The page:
Mending Your Marriage

After more than twenty-five years in divorce recovery ministry, I’ve watched more marriages disintegrate than I can count. Why do these relationships fail?

Listening to people who are getting divorced has helped me uncover some root causes. These aren’t as obvious as an empty checkbook or separate bedrooms. I’m referring to what lurks beneath the tension and fighting — the issues hiding under the stuff we address in church, such as love types, financial stress, gender differences, communication skills, respect, and intimacy.

Because couples “don’t know what they don’t know,” they rarely detect the relational explosives that detonate and destroy a marriage that could have been saved.

The unique insight I’ve gleaned after years working with those divorcing propels me to help expose the hidden booby traps that often go undetected until the relationship dies.

Here are 8 myths about falling in love, getting married, and maintaining a relationship that can destroy a marriage.

Myth #1: Leniency is an act of love

Does God have any problem allowing us to suffer a consequence when we make an unwise or sinful choice? NO. Disagree? Look up Adam and Eve, King David, and Ananias/Sapphira.)

Then where did we get the crazy notion that loving our spouse means tolerating, ignoring, or making excuses for his or her harmful, sinful choices? We certainly didn’t learn that perversion from God — the Creator of Love.

He explains it clearly, “Before I was afflicted I went astray, but now I obey your word” (Psalm 119:67, NIV).

Suffering, not leniency, was the action that brought the Psalmist to his senses. True love allows a spouse to suffer a consequence when he or she repeatedly chooses an unwise, destructive pattern. The loving response is not done in disrespect or anger but rather with compassion: I love you too much to let you keep doing this without a consequence. Harsh reality often provides the catalyst necessary for the spouse to come to his or her senses, make changes, and thrive.

Myth #2: I can change my spouse

I’m so grateful God is patient. It took the Holy Spirit time and consistent nudging before I finally realized I was spitting in God’s face when I attempted to change or “fix” someone else — including my spouse. God packed my husband’s personality luggage in the way he knew was best. I needed to stop trying to change him into what I think he should be like — ME!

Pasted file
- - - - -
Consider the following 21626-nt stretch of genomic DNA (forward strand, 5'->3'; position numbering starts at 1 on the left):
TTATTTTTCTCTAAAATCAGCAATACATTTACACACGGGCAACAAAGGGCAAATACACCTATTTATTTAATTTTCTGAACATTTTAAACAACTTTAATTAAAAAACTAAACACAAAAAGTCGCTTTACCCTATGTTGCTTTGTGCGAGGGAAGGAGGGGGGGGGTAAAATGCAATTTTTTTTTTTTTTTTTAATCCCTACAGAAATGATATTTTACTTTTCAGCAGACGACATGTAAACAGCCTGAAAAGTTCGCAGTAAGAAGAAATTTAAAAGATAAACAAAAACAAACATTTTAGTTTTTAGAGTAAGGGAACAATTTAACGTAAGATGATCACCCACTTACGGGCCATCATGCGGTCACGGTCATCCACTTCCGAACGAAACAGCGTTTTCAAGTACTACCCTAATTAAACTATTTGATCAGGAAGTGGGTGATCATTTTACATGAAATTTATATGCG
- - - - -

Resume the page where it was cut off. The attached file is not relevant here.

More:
“Before I formed you in the womb I knew you, before you were born I set you apart” (Jeremiah 1:5,NLT).

Myth #3: I’m entitled to be happy

As much as I love my country, being born in the U.S. today comes with one significant pitfall. The land of the “free and the brave” has morphed into the land of “I deserve to have and do whatever I want.” As a nation, we spend a lot of time focusing on our “rights” rather than on our responsibilities. And this same kind of self-glorifying attitude is killing marriages.

If ever there was a person who had the right to claim his rights, it was King Jesus! Even his trial was illegal. However, this is not his focus. He teaches to focus on responsibility rather than rights. Loyalty lifts our head and fills us with self-respect, character, and dignity. This is the foundation that builds a healthy marriage and family.

Do nothing out of selfish ambition or vain conceit, but in humility consider others better than yourselves” (Philippians 2:3, NIV).

Myth #4: My previous emotional wounds are in the past. They have no effect on my marriage

Both the sins done to you and the sins done by you affect your marriage. Past destructive choices embed within you shame, fear, and self-loathing. That’s why God hates sin; it shackles us to lies and darkness. And unless we confront those tormentors and the ways they’ve perverted our thinking and actions, they fester.